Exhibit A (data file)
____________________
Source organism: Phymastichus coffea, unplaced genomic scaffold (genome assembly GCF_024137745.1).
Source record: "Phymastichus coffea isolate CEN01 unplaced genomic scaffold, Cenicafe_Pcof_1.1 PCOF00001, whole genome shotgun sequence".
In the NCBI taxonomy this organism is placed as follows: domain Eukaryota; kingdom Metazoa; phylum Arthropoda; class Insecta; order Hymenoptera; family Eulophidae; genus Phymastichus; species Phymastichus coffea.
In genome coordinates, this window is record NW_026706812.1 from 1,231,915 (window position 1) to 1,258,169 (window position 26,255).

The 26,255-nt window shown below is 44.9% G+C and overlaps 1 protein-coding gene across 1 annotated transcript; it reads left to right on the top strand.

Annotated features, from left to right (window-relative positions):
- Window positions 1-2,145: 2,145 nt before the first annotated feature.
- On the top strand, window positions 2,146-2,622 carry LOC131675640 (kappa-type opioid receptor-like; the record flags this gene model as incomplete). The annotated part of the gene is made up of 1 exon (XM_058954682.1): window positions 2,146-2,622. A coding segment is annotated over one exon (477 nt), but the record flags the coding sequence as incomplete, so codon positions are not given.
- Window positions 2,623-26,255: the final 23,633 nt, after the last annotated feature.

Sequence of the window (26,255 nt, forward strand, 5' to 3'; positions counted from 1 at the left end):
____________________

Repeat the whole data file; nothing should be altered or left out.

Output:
Source organism: Phymastichus coffea, unplaced genomic scaffold (genome assembly GCF_024137745.1).
Source record: "Phymastichus coffea isolate CEN01 unplaced genomic scaffold, Cenicafe_Pcof_1.1 PCOF00001, whole genome shotgun sequence".
In the NCBI taxonomy this organism is placed as follows: domain Eukaryota; kingdom Metazoa; phylum Arthropoda; class Insecta; order Hymenoptera; family Eulophidae; genus Phymastichus; species Phymastichus coffea.
In genome coordinates, this window is record NW_026706812.1 from 1,231,915 (window position 1) to 1,258,169 (window position 26,255).

The 26,255-nt window shown below is 44.9% G+C and overlaps 1 protein-coding gene across 1 annotated transcript; it reads left to right on the top strand.

Annotated features, from left to right (window-relative positions):
- Window positions 1-2,145: 2,145 nt before the first annotated feature.
- On the top strand, window positions 2,146-2,622 carry LOC131675640 (kappa-type opioid receptor-like; the record flags this gene model as incomplete). The annotated part of the gene is made up of 1 exon (XM_058954682.1): window positions 2,146-2,622. A coding segment is annotated over one exon (477 nt), but the record flags the coding sequence as incomplete, so codon positions are not given.
- Window positions 2,623-26,255: the final 23,633 nt, after the last annotated feature.

Sequence of the window (26,255 nt, forward strand, 5' to 3'; positions counted from 1 at the left end):